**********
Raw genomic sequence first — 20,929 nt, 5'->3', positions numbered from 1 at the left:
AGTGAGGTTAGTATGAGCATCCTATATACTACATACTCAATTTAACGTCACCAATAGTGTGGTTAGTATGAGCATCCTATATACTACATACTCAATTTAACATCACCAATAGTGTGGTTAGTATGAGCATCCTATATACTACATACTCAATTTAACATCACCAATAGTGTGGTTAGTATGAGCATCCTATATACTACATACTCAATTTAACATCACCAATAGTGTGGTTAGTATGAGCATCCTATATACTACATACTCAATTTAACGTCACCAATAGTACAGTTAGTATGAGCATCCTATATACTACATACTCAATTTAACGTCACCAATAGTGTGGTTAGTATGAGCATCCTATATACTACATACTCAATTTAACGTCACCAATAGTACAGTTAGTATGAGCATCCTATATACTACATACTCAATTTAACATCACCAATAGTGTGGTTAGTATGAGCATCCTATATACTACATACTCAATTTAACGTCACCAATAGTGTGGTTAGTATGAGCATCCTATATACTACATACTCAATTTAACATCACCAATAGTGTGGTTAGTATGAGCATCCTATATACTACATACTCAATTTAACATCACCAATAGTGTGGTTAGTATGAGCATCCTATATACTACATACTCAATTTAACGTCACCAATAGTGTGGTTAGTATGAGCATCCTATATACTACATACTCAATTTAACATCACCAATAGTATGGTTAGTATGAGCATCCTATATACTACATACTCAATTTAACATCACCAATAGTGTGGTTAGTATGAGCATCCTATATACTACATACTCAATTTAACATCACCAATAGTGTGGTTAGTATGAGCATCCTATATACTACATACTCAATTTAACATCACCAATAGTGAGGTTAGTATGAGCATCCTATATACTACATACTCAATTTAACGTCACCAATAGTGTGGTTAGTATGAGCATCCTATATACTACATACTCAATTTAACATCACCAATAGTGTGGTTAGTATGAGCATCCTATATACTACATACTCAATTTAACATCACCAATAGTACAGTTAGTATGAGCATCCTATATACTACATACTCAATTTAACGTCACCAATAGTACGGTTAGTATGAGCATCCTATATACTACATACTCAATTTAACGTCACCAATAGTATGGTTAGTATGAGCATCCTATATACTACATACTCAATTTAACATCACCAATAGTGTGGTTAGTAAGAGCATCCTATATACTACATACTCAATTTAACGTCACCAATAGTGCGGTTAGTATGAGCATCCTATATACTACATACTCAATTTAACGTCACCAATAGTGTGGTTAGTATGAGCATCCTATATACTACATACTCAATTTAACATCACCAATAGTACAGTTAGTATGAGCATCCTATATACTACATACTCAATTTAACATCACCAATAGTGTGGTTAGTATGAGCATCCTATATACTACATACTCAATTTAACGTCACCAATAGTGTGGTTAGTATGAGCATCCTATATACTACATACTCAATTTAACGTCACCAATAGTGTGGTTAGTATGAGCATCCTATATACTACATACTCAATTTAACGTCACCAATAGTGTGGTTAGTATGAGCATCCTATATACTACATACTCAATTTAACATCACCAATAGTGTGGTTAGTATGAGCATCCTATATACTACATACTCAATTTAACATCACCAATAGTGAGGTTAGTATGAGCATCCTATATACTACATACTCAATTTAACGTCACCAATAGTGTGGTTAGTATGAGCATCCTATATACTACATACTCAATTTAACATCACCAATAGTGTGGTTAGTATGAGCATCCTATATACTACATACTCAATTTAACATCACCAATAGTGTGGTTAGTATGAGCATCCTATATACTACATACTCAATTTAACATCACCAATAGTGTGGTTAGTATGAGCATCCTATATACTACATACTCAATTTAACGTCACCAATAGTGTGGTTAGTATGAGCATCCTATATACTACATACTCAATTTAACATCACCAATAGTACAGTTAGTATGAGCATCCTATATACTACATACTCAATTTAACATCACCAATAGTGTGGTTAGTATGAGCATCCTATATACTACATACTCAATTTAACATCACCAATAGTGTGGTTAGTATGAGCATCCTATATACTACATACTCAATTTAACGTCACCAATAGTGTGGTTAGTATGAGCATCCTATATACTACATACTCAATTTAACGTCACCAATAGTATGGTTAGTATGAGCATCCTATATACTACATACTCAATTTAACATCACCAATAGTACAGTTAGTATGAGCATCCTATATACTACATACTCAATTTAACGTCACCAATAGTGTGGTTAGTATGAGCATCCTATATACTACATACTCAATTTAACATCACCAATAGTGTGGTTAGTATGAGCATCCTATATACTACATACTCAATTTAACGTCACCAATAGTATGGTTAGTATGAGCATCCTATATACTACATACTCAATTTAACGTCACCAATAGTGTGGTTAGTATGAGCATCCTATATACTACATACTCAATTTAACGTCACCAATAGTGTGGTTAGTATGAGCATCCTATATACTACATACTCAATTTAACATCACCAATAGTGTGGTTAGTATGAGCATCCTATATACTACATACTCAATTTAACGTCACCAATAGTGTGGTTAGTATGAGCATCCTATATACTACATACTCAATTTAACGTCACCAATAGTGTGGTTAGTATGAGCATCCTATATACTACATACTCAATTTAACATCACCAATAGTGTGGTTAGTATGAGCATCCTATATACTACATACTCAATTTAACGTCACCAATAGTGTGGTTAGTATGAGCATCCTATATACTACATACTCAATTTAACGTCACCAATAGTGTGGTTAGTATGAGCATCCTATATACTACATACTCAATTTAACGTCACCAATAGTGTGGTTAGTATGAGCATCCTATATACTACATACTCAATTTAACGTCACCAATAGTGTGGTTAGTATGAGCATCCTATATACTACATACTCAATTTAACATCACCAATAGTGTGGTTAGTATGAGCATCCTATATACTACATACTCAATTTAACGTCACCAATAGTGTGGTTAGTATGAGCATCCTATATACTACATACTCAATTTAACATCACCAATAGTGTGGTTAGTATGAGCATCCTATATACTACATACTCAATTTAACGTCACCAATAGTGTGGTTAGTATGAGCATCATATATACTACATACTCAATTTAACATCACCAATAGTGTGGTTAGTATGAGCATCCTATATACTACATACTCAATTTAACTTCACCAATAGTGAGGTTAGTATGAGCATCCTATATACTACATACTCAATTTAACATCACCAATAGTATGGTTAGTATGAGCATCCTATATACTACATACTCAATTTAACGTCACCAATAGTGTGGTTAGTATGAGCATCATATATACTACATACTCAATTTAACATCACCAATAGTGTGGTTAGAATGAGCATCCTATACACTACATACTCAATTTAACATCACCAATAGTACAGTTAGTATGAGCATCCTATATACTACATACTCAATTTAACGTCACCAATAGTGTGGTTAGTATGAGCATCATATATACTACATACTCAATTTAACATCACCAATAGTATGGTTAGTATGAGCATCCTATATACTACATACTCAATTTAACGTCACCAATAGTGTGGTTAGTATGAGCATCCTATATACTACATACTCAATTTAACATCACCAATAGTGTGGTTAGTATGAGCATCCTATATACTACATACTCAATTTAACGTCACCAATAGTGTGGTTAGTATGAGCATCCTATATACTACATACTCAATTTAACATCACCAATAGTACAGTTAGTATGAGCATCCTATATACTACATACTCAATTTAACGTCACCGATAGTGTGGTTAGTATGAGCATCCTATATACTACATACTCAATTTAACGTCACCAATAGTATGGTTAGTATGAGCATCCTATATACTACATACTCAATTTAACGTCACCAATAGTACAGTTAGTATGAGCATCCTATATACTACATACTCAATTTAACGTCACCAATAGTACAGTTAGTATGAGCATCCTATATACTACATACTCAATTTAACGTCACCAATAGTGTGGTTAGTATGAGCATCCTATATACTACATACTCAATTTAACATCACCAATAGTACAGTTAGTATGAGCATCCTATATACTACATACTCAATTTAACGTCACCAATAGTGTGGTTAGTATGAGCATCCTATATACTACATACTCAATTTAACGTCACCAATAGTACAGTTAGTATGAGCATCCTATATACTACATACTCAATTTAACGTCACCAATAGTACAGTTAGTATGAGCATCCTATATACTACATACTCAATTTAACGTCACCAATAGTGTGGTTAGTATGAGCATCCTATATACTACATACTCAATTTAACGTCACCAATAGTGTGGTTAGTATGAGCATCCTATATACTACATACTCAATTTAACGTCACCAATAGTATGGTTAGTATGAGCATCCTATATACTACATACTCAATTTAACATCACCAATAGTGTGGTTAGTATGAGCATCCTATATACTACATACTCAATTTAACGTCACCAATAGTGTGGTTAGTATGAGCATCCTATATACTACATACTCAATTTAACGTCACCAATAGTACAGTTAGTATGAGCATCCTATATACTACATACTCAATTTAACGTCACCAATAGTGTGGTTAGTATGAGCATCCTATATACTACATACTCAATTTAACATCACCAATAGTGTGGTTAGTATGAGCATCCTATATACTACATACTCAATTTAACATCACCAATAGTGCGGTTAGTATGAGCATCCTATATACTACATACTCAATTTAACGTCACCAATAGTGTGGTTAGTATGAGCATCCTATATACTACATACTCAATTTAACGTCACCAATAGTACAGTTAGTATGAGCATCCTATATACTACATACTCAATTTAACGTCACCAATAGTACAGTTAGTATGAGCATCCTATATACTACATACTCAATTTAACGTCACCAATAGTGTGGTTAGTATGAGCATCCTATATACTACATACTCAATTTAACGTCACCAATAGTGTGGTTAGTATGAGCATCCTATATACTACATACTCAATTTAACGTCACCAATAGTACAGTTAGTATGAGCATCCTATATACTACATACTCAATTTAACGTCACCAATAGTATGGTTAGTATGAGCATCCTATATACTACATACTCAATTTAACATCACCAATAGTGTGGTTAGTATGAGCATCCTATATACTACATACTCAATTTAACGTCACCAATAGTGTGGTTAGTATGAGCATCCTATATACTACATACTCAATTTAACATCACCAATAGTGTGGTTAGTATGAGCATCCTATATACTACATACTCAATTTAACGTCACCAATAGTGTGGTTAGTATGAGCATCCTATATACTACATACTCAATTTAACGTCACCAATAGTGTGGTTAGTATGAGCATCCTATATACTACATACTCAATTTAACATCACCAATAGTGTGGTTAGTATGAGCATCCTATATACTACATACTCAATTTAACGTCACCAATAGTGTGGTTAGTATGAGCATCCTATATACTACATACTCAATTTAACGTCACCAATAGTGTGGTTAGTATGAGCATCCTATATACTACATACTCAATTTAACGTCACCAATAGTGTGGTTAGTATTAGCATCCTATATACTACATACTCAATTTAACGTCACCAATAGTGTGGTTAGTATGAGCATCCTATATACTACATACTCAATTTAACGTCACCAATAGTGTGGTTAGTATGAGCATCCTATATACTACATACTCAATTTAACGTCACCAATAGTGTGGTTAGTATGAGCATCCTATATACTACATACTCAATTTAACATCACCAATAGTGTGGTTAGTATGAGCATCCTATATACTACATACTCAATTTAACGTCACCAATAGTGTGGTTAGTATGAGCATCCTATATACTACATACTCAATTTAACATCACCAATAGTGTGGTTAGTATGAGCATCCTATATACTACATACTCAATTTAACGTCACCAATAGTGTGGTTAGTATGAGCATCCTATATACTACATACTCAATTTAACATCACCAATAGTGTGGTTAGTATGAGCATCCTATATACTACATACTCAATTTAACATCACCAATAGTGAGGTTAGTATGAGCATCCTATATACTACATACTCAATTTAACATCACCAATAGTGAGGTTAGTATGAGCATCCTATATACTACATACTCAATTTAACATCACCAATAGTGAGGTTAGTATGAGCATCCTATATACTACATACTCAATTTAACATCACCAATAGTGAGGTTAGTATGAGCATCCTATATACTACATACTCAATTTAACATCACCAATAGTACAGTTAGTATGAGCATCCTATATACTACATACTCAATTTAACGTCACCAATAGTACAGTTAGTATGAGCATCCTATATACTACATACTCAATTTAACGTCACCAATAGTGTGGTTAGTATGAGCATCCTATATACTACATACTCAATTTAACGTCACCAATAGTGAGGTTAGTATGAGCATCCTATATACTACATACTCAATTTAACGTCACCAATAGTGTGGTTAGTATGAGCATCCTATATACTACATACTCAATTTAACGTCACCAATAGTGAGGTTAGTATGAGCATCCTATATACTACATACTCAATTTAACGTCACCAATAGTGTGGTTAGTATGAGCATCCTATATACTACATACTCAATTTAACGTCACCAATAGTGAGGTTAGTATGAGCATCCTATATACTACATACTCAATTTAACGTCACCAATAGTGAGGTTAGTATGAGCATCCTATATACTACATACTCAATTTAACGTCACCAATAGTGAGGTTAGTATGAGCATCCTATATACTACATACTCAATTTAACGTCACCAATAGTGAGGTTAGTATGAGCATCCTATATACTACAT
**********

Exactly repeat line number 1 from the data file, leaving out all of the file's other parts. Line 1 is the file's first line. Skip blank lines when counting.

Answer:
Raw genomic sequence first — 20,929 nt, 5'->3', positions numbered from 1 at the left: